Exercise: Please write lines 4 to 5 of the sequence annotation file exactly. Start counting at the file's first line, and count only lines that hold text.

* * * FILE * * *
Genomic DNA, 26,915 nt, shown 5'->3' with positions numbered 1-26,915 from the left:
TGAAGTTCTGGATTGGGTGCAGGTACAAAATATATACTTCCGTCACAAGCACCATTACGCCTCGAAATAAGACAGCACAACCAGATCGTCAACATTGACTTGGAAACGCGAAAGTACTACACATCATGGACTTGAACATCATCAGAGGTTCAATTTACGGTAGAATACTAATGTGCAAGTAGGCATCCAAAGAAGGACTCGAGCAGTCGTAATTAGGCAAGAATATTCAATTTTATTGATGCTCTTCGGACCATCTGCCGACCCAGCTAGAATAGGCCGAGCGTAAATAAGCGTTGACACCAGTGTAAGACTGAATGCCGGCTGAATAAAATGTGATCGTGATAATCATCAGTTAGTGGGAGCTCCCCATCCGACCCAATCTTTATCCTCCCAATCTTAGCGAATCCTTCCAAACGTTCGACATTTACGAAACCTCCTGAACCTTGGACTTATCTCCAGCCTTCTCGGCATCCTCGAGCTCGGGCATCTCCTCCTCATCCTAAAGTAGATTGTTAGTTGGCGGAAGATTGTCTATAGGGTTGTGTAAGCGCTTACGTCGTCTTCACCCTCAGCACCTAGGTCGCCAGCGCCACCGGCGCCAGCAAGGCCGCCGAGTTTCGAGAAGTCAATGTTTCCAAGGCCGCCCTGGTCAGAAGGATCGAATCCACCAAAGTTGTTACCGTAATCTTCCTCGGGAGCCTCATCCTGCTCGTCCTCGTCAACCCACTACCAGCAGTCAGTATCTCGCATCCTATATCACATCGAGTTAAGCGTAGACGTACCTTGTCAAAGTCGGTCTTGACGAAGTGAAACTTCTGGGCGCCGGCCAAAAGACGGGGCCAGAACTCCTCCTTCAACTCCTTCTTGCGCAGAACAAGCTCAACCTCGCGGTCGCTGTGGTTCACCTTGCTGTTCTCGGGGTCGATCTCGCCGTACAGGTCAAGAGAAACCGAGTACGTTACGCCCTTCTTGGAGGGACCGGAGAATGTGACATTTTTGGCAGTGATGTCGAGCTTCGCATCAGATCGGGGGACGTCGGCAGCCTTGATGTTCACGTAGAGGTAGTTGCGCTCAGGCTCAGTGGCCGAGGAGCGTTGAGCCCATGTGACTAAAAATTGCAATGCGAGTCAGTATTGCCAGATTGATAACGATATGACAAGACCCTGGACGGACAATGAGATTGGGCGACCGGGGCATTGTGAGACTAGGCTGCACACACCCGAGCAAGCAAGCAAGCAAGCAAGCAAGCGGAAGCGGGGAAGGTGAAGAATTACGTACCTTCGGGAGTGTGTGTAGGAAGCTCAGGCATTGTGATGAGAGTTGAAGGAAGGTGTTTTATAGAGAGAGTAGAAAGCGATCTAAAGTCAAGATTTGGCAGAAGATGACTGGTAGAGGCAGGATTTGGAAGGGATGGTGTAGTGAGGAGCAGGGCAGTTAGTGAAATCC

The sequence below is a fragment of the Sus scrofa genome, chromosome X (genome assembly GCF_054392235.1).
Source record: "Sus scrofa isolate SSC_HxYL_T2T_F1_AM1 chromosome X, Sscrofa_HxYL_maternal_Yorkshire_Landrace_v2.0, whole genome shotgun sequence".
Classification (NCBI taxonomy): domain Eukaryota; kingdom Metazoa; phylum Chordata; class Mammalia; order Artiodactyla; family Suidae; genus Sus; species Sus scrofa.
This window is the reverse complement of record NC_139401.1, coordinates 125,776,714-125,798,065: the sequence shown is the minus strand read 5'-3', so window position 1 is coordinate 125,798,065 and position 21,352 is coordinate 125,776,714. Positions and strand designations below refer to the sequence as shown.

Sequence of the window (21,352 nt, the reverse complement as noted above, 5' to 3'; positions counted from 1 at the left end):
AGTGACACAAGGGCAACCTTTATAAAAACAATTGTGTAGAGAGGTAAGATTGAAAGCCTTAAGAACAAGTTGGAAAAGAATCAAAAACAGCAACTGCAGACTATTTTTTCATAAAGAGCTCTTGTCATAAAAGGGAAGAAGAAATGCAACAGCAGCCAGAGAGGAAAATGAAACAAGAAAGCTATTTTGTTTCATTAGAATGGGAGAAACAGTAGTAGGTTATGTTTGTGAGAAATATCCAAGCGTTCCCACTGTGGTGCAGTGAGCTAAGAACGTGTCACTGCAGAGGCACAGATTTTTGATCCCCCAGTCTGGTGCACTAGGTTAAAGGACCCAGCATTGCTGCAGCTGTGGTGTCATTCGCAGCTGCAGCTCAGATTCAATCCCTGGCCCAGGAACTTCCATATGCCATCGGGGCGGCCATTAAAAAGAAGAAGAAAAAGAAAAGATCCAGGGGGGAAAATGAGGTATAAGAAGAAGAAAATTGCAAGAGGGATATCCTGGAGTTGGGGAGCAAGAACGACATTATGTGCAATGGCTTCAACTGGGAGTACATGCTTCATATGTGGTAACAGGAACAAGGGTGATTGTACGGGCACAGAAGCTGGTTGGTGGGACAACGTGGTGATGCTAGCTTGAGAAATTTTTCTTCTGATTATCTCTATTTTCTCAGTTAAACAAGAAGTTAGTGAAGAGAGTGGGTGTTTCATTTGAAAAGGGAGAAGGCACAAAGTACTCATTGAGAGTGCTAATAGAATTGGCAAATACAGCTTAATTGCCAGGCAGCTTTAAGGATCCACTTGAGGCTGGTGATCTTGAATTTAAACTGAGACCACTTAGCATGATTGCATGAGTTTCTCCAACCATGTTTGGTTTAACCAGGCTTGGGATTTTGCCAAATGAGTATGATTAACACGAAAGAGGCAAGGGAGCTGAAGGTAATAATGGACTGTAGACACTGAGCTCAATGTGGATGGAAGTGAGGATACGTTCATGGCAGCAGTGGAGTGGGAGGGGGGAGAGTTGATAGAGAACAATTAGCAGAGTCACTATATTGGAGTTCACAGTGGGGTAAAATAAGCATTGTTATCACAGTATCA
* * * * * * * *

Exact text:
Source record: "Sus scrofa isolate SSC_HxYL_T2T_F1_AM1 chromosome X, Sscrofa_HxYL_maternal_Yorkshire_Landrace_v2.0, whole genome shotgun sequence".
Classification (NCBI taxonomy): domain Eukaryota; kingdom Metazoa; phylum Chordata; class Mammalia; order Artiodactyla; family Suidae; genus Sus; species Sus scrofa.